onsdag 20 juli 2011

A comment on Claes' answer to Roy

In a recent post Claes Johnson attempts to answer the following question from Roy Spencer:

How does the surface 'know' how opaque the atmosphere is before it 'decides' at what rate it should emit IR?

There is one point which I would like to make here which seem to have escaped many GHE-skeptics. In a previous post I constructed a simple radiation model, which does not necessarily come close to the real situation, but which nevertheless highlights something important. In the model in question no part of the system 'knows' what goes on anywhere else, the only things each part knows is its own temperature and absorptivity. The model also contains 'backradiation'. Moreover, the 'backradiation' taken alone does in fact slow down the rate of cooling in the system. The question is now: Does the model reproduce anything like the greenhouse effect? The answer is: It doesn't. In the model the temperature lapse rate flattens as the absorptivity/emmisivity increases with the consequence that the system cools, which is a clear deviation from the so called GHE.

The reason for this is probably the following: The amount of backradition can never exceed the radiation that at the same time is lost to outer space. Thus the backradiation cannot trap energy in the system since it is always associated with an 'out-radiation' that is equally big. 

The real difference with the GHE and reality is thus probably much more subtle than both Roy and Claes wants it to appear. To be honest, I have not quite understood the supposed mechanism of GHE although I have tried, but maybe I will succeed in the future to completely disentagle the mathematical structure of it. I very much encourage the mathematically inclined audience to also make such an attempt, since the present 'wordy' discussion on 'backradition' has not managed to clear the confusion. 

My suspicion though is that the greenhouse effect is based on a mechanism of reflection rather than absorption-thermalization-thermal reemission. Hence it is formally more akin to radiation pressure, but that remains to be clarified. Good luck.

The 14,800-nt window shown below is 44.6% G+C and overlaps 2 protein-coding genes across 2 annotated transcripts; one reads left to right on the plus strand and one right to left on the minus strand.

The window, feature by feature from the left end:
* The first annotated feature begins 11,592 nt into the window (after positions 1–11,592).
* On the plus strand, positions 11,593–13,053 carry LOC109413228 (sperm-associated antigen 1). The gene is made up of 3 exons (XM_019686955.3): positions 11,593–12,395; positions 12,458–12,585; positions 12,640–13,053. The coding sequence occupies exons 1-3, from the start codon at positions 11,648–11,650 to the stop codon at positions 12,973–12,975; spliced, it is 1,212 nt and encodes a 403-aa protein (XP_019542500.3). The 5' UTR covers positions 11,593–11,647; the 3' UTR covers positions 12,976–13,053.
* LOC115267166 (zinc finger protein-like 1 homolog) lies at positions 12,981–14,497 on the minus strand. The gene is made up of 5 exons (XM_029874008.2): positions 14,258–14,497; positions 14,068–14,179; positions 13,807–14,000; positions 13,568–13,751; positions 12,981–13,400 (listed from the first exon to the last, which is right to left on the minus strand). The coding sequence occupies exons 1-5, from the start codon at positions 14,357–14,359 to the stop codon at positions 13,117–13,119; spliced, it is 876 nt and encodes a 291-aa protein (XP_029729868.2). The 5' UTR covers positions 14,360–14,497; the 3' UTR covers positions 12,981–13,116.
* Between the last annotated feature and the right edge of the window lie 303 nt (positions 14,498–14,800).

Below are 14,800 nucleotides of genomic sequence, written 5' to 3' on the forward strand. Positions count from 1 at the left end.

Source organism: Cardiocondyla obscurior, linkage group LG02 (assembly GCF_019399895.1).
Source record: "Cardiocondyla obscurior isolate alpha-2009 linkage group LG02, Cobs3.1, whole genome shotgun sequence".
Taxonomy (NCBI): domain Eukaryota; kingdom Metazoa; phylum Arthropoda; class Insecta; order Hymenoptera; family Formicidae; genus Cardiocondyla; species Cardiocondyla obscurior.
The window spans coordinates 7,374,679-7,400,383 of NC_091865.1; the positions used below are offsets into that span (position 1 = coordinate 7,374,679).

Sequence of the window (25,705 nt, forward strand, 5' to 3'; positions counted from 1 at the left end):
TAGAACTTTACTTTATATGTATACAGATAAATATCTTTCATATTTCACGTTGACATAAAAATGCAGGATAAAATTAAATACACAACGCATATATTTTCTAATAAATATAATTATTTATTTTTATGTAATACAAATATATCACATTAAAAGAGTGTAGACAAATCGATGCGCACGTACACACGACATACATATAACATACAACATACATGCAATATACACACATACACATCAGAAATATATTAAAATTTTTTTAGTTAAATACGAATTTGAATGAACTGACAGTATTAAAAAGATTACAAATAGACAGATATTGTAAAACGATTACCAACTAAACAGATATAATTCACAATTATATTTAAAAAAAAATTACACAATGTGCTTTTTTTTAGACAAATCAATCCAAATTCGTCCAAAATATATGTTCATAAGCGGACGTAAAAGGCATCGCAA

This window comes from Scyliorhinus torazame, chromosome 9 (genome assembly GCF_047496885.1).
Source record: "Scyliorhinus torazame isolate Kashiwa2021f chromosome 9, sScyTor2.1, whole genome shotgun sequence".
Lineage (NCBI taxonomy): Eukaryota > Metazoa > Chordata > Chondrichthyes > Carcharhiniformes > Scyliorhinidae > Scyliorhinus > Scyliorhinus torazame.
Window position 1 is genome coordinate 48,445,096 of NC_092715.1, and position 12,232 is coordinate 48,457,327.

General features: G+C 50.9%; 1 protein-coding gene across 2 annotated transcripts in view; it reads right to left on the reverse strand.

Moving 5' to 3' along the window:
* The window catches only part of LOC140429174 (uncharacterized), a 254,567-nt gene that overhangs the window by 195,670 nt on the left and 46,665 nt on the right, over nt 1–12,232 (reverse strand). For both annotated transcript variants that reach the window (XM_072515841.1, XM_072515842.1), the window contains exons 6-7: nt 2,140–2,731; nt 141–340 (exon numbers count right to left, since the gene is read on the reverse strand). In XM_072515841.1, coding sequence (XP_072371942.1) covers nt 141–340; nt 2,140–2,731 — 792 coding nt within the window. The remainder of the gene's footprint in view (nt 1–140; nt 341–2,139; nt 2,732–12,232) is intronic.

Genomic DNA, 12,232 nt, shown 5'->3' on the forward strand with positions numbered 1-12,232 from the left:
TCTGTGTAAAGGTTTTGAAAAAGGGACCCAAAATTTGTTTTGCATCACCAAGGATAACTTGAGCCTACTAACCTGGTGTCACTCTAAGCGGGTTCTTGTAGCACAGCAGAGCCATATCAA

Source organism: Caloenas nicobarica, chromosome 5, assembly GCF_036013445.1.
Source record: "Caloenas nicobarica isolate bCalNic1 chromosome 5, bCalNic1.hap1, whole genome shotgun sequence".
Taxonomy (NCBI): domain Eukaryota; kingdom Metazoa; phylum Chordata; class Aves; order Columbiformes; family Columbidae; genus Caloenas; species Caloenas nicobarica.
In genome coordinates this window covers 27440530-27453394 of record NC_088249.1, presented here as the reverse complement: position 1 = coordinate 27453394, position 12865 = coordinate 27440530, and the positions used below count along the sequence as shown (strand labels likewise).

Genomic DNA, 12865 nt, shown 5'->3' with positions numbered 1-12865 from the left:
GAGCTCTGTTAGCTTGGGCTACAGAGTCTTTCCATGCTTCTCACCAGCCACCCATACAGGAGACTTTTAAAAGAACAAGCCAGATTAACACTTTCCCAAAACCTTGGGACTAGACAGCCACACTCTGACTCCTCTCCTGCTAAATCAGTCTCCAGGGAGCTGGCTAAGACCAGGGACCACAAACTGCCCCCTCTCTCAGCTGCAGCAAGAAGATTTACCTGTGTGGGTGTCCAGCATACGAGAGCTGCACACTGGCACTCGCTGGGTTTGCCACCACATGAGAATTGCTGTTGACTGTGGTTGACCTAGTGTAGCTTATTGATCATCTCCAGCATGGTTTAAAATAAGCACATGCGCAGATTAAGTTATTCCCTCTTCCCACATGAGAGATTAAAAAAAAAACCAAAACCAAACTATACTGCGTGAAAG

onsdag 6 juli 2011

Cloud or No Cloud

Much confusion surrounding the debate concerning the fundamentals of the greehouse theory, in my opinion can often be traced back to a careless hopping between concepts from equilibrium- and non equilibrium thermodynamics respectively. Here I will present a simple thought experiment that might highlight this issue. Consider a body which by regulated inner chemical reactions maintains a temperature of 37 degrees Celsius. Now consider two situations:

1. The body is placed in vacuum (outer space)

2. The body is surrounded by a nitrogen cloud which has a temperature of 20 degrees Celsius.

In case 1 it is obvious that the body will radiate energy to space at a rate which depends on its temperature. The exact law governing the magnitude of this radiation is not really important here, but let's suppose that it follows a T^4 law. But what about case 2? It seems obvious that the body will transport heat to the gas due to the temperature difference but how much will it radiate? Greenhouse theory given an unequivocal answer to that: It will still radiate as much as it did in vacuum, and since there are no greenhouse gases around there will be no back-radiation. In case 2 we are thus left with the conclusion that the body loses more heat to the surrounding than it did in case 1. But does this really make sense? I can think of several ways to argue that the body will in fact not radiate nearly as much as it did in vacuum, and I will for the moment leave it to the reader to think about this. If, however, you believe that the surrounding gas will reduce the amount of radiation it does have implications for the greenhouse effect, it means that the application of an equilibrium radiation law, like the Stefan-Boltzmann law, to a surface which is not equilibrated to the surrounding gas (with or without greenhouse gases) is invalid.

If you are still hesitant I might just through out the question quite bluntly:

Which would you like to try, cloud or no cloud?